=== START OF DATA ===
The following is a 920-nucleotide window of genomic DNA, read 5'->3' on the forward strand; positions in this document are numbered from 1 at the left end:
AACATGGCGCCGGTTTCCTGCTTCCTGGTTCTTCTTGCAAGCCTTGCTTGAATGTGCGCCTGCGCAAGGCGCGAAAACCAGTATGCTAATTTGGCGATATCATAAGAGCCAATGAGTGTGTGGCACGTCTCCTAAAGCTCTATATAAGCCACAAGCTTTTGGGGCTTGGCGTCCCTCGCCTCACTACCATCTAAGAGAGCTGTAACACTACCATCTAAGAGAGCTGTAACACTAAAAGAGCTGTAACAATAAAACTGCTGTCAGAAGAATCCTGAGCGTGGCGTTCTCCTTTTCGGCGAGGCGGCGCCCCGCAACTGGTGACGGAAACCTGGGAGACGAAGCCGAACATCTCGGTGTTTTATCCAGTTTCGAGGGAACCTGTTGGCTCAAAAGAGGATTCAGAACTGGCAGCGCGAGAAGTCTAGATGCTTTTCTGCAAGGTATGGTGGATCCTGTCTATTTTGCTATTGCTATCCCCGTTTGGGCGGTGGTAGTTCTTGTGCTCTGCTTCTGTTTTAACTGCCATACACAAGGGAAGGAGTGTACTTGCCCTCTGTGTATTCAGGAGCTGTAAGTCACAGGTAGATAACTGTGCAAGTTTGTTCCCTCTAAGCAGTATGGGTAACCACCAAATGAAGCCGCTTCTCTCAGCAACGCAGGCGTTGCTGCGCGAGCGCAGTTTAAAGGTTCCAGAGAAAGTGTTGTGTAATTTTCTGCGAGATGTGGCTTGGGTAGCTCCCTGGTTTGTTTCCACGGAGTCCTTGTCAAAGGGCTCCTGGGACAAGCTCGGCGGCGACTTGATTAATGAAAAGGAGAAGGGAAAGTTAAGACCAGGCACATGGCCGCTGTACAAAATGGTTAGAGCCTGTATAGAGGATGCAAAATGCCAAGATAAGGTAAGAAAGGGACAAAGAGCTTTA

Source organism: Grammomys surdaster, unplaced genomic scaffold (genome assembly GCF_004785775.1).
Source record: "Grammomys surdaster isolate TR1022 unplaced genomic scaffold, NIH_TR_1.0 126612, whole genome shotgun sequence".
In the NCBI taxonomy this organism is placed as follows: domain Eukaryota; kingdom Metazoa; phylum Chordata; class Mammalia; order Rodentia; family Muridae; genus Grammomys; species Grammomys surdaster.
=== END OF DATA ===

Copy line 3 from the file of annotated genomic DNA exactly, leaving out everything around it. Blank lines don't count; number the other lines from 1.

Source organism: Grammomys surdaster, unplaced genomic scaffold (genome assembly GCF_004785775.1).